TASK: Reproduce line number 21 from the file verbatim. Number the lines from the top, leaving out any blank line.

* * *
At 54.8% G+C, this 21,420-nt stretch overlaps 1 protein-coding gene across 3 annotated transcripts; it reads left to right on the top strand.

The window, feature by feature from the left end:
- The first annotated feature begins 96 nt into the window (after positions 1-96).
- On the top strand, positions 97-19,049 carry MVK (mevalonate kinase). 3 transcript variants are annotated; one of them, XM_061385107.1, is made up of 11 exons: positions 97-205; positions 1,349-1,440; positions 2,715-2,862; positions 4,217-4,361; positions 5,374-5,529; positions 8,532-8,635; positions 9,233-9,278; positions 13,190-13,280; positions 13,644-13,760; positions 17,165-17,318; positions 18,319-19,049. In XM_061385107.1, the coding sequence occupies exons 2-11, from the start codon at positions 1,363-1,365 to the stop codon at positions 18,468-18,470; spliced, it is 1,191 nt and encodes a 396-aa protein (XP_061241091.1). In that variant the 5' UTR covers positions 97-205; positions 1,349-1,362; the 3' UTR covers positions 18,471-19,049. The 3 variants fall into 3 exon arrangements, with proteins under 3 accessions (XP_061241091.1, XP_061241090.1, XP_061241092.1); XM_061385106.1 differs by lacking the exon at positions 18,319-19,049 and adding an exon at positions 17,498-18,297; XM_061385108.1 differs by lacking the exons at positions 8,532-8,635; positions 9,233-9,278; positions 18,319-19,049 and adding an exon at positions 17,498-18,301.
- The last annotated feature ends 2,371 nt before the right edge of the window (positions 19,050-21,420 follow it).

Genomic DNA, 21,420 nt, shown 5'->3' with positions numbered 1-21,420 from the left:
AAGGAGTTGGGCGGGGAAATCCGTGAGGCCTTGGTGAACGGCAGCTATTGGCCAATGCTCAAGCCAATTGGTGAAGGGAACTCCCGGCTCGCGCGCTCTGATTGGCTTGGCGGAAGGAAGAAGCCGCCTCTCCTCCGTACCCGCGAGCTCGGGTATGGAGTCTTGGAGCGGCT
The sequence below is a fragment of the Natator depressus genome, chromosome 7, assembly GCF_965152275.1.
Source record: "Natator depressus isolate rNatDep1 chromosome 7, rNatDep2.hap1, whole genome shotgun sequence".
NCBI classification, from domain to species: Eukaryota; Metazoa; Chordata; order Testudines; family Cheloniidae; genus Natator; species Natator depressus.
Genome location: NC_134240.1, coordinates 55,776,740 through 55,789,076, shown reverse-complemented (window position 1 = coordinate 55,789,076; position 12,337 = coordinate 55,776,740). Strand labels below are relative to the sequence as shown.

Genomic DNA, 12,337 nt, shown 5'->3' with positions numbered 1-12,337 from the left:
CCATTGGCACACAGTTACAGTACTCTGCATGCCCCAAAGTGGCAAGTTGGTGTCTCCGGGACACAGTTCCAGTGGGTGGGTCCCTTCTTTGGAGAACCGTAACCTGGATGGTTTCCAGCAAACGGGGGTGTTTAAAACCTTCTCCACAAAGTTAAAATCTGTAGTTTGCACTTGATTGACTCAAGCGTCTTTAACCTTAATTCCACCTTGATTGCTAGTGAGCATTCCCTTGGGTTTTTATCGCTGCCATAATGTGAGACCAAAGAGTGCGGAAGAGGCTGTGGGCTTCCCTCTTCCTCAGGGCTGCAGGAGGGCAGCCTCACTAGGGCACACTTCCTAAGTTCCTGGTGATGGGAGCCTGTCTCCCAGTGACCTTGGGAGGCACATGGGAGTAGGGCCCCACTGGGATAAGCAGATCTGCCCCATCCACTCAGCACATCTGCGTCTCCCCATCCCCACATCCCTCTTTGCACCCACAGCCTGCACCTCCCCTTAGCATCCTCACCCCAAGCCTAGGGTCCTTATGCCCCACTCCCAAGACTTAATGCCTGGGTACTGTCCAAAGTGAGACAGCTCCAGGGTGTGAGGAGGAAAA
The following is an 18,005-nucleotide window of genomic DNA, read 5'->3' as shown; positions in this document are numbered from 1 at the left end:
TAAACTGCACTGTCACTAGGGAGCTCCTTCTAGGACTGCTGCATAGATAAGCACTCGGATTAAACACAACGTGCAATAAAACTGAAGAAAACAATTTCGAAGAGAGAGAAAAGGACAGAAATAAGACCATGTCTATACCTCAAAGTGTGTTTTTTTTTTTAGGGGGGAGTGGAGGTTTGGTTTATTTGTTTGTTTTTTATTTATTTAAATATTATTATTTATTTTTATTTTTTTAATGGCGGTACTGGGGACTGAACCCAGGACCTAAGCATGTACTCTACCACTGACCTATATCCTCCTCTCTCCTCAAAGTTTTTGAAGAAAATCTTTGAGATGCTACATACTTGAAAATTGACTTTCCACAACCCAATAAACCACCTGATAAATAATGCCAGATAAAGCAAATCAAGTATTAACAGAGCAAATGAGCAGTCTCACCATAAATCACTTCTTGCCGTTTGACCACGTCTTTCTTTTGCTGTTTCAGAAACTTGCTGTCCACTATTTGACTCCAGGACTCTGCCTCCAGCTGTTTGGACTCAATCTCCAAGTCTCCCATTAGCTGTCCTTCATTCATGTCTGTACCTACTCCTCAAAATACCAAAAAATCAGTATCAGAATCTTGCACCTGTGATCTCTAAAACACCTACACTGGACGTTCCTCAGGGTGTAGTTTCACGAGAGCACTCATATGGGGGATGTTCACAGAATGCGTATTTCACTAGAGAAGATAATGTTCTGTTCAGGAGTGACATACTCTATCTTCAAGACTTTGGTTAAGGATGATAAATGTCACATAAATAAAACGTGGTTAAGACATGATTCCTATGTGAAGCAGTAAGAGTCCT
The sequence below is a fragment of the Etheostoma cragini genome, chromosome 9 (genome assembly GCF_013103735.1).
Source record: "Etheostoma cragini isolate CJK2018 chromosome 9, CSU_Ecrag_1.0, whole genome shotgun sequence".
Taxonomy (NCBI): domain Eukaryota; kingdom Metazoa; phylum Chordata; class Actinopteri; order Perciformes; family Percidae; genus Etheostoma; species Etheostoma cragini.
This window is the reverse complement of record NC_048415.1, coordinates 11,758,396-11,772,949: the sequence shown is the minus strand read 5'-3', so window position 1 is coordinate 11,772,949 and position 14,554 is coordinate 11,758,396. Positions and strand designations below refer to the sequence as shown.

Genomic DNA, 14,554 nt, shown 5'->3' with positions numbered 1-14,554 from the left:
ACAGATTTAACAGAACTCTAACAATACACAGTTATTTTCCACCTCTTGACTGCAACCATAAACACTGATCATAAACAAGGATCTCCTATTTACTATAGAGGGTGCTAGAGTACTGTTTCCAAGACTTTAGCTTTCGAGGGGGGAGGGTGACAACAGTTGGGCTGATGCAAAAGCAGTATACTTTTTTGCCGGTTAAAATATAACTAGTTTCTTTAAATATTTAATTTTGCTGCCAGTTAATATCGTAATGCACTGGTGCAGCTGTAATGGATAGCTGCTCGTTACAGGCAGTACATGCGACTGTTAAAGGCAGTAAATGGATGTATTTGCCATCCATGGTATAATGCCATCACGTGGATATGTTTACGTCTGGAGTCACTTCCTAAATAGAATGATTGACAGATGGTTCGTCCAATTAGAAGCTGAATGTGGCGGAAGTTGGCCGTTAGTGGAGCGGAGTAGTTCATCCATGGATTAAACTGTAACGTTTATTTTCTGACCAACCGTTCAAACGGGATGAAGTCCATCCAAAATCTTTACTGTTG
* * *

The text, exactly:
ACAGATTTAACAGAACTCTAACAATACACAGTTATTTTCCACCTCTTGACTGCAACCATAAACACTGATCATAAACAAGGATCTCCTATTTACTATAGAGGGTGCTAGAGTACTGTTTCCAAGACTTTAGCTTTCGAGGGGGGAGGGTGACAACAGTTGGGCTGATGCAAAAGCAGTATACTTTTTTGCCGGTTAAAATATAACTAGTTTCTTTAAATATTTAATTTTGCTGCCAGTTAATATCGTAATGCACTGGTGCAGCTGTAATGGATAGCTGCTCGTTACAGGCAGTACATGCGACTGTTAAAGGCAGTAAATGGATGTATTTGCCATCCATGGTATAATGCCATCACGTGGATATGTTTACGTCTGGAGTCACTTCCTAAATAGAATGATTGACAGATGGTTCGTCCAATTAGAAGCTGAATGTGGCGGAAGTTGGCCGTTAGTGGAGCGGAGTAGTTCATCCATGGATTAAACTGTAACGTTTATTTTCTGACCAACCGTTCAAACGGGATGAAGTCCATCCAAAATCTTTACTGTTG